Season’s Greetings – What a Year 2018 has been

Hi all and a very Merry Christmas to you!

What a year it has been for me and the Little Bit Lost team. I am really proud of what we have achieve this year and am very excited about what 2019 holds! I wanted to take a moment to reflect on the year that was and some of the key highlights we had along the way.

Solo Dev to Team of Four

At the start of 2018 I was still basically on my own though the ground work for growth had already begun. In late January Matt officially joined the team to help get some of the art pipeline pumping. He has help contribute the slater beetle, weaving table, forge, pen, glass bottle and a lot of marketing material.

By Mid Year we welcomed Drew on to the team as a programmer and community manager. So far Drew’s highlights include overhauling the corpse harvest system, big object carrying, stamina system, some voice acting for sound effects and producing the PAX Aus 2018 announcement trailer.

In August Aaran joined as our sound and music maestro and began give the world a lot more depth. He composed the music for our announcement trailer, added ambient sounds, gave all creatures there own unique sounds as well as gave the player some life using sounds provided by Drew.

Shows and more shows

It was a pretty big year for getting the game out in the public eye and overall we had at least a full 7 days of being on show. Attended small local events at PotLuck Collective, 2 separate days at Scitech sharing the game with young kids in WA, a full on 3 days at PAX Australia and then capping it all off with a showing at one of our favourite local events Perth Games Festival.

Looking ahead to 2019 we already have some big plans for showing the game at a few more events and we really hope to share more with you soon.

Making it more of a game

Little Bit Lost has grown a lot this year as well. This year started out with not too much to do and has finished the year with 2 new creatures, quite a few new recipes and crafting systems, improvements to the aesthetic and the addition of a few more places and objects in the world.

Have a safe and Merry Christmas and New Year.

Beer, White (paint) and (good) spirits!

Hi All,

Thing have been going at a rapid pace lately with the team now at 4 people!! To think I started this project over 3 years ago on my own to now have such a great team around me is an honour.

Beer stud

Aaran, our newest member of the team

Joining the team most recently was Aaran as our sound and music maestro. He brings to the team a wealth of knowledge not only in the sound space but also in the business and marketing areas.

As a full team we are very excited to announce –


It may not be a surprise to some of you but count this as our official announcement.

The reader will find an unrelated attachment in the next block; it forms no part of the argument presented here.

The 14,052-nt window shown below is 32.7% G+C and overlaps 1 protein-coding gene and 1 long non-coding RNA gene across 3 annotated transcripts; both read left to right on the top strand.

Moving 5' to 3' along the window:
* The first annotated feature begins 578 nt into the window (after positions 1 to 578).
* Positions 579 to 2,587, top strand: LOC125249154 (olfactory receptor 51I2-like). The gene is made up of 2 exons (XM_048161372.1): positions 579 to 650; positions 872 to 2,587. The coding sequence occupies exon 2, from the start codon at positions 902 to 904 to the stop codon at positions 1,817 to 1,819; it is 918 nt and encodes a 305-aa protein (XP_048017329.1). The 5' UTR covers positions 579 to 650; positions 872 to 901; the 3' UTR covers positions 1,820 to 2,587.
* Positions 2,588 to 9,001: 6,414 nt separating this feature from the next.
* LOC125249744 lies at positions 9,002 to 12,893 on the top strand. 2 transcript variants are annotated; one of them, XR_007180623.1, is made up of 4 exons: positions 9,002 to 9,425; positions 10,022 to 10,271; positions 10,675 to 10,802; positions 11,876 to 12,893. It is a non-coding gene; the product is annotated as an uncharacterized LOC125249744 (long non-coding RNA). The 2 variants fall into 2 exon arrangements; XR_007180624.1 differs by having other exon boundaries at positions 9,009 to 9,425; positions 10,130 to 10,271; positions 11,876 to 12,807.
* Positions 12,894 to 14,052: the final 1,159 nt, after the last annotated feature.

The team with the support of Sof

So with PAX on the road map we need to start thinking about everything that we need to do for that. One of the things that needed to be done was our team shirts. So as a team we all got together with the help of one of the amazing members of our local game dev scene, Sof, and screen printed our own shirts and jumpers.

So with a few supplies, a carton of beer and a few pizzas we began chipping away at the task. The results were amazing and we are really excited to show them off. We hope they are going to be one of the things that draws people in to say hi. That and the banner that we have for the booth background will also be a major feature but will save that for another day… 😉

Some cool swag for our cool team



Building a Nightmare

Hi All,

In the last week I have been working on one of the major big bads that you can encounter in Little Bit Lost, the Redback Spider!!!

While modelling this monster I recorded a video and put it together as a short time lapse. I am really happy with the result to the point it even gave me the creeps in the end.

Check the video below and feel free to post any comments or questions.



Optimising Code – When Built In Methods Aren’t Fast Enough

Hi All,

I have recently being trying to get some further optimisations out of the world generation which has been a little bit of a bottle neck for a while. Running through the Unity profiler I found that my Perlin noise was one of the contributors to high CPU time.

After some investigation I found an article that mentioned a “fast floor” method. It got me thinking about the built in Unity Mathf.Floor and Mathf.FloorToInt methods and there performance. After a setting up some quick benchmarks using looping and stopwatches I benchmarked the Unity method against the one I built based of the mentioned article I found that the new method was twice to four times faster.

Implementing the method resulted in a substantial performance improvement. As can be seen in the above image the Floor methods are quicker and as they are used in a few places you can see the overall behaviour call is over 10% better. These performance results were done in engine and suffer a bit from that over head but as you can see in the below the frame rate in game.